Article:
ST. PETERSBURG -- So much has gone right for the Rays this season, and they’ve played so well in the early going, that it’s difficult to harp on Thursday’s extra-inning loss to the Orioles.
This team won’t be perfect, and they certainly weren’t in their 6-5 loss in 11 innings at Tropicana Field, dropping their first extra-inning game of the season.
They left several scoring opportunities on the basepaths, including a chance to walk-off in the bottom of the ninth after Avisail Garcia hit a mammoth game-tying homer.
Instead, former Tampa Bay farmhand Joey Rickard capped a four-hit day with an RBI double just inside the left-field line to score Chris Davis off Rays reliever Diego Castillo with the winning run in the 11th.
With the loss, the Rays fell to 14-5. They maintained a 5 1/2-game lead in the AL East over the Yankees.
The fact that the Rays needed extra innings — and needed to use six pitchers — puts the staff in a predicament heading into Friday’s series opener against Boston. The Rays had planned on using an opener for the third straight game.
The game ended 32 minutes before midnight with Garcia striking out.
“Good to see the guys come back the way they did," Rays manager Kevin Cash said. "Pretty exciting with Avisail, just came up a little bit short at the end. Impressed with the way the guys continued to battle and find a way to get back into that ballgame.”
The Rays saw a handful of fly balls harmlessly fall into gloves along the Tropicana Field outfield warning track against the Orioles Thursday night until Garcia hit one that left no doubt.
With the Rays two outs away from a loss, Garcia blasted a Mychal Givens full-count fastball an estimated 447 feet onto the D-ring catwalk above the Trop's center-field concourse, tying the game in the ninth inning and sending the game into extras.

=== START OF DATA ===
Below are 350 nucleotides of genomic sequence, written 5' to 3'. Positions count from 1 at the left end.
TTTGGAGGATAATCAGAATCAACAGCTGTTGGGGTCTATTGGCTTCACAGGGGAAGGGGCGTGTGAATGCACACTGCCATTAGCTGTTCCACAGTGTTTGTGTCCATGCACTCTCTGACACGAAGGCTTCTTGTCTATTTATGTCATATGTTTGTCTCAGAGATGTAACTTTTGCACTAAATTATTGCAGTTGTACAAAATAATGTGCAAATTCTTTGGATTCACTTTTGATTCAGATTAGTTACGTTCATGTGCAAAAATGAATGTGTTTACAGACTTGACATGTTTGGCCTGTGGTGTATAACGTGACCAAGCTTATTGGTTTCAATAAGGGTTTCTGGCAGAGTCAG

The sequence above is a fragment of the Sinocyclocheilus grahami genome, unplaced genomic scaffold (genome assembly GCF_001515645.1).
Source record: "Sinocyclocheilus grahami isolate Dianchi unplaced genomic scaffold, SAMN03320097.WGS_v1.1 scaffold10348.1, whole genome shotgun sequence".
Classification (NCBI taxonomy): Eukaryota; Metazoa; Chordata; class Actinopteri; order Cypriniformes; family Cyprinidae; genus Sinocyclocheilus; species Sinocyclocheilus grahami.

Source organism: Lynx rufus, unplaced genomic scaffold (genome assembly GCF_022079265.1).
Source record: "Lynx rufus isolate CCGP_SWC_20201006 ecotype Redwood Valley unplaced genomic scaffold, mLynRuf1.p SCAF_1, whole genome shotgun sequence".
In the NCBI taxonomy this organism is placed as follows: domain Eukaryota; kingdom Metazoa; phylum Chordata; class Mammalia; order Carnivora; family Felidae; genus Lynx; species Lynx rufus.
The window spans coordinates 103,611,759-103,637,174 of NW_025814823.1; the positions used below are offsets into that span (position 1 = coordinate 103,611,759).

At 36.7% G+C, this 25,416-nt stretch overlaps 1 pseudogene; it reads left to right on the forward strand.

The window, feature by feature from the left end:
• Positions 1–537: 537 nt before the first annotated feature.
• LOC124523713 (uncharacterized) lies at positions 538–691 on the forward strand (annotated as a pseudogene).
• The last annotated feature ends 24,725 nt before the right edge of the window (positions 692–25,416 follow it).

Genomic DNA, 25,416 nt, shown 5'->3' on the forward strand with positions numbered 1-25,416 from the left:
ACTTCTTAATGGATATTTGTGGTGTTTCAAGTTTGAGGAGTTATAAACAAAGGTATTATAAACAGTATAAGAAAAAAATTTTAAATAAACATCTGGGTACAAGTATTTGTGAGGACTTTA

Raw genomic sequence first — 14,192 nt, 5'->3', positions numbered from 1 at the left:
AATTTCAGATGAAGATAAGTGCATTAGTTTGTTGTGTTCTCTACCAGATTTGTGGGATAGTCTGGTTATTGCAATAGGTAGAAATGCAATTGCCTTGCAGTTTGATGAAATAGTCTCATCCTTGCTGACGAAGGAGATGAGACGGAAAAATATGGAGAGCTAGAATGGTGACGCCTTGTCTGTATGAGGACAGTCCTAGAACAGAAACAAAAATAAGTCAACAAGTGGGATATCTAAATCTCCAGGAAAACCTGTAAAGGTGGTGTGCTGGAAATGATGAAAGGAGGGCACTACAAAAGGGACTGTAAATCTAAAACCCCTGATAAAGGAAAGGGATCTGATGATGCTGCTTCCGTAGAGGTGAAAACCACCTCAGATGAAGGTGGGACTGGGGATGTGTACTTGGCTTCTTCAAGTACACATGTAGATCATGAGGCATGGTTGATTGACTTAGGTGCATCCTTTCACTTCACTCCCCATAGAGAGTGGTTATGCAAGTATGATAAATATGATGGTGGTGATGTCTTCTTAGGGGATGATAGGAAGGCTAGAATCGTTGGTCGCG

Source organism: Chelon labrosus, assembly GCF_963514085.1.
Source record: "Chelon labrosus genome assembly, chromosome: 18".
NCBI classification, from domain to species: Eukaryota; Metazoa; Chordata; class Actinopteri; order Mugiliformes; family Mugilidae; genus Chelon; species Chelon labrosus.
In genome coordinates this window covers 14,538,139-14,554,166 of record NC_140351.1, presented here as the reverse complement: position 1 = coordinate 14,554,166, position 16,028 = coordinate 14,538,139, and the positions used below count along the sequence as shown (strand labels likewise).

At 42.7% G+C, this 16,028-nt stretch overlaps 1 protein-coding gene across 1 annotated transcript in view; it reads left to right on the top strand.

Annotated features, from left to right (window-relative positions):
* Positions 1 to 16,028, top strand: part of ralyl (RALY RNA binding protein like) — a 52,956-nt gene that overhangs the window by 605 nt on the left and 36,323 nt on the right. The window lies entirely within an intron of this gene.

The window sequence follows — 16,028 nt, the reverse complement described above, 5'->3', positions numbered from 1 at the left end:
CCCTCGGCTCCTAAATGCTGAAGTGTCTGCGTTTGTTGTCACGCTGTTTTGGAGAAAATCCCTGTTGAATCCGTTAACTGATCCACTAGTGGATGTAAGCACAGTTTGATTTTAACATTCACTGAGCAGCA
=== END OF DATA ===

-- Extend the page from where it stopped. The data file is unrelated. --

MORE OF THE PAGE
“You hit the ball so good you don’t feel anything,” Garcia said. "But it’s good to hit a home run, especially in that situation. But we lost the game. So tomorrow we have another game. So let’s see what happens tomorrow.
Tommy Pham, who had four hits including his third homer of the season, singled and went to second on a wild pitch, but was hung up between second and third, erasing the potential winning run.
“Tommy does a lot of things at the plate, in the outfield that can help us,” Cash said. “That was an aggressive play on his end, understand the thought process. They made a nice play recognizing it.”
Said Pham: “You have a guy (in Givens) who is a great sinkerballer, plus sinker, plus slider, and with me getting to third he would be less likely to bury those pitches. So if I could get to third there it actually makes (Ji-Man) Choi’s job a little easier because he would be more likely to leave a ball up. That was going through my mind.”
Garcia’s blast marked the fifth time in Tropicana Field history that a fair ball has hit a catwalk and not come down. It’s the second fair ball to remain on the D-ring, the lowest of the stadium’s four catwalks that hangs 59 feet above the playing surface in center field.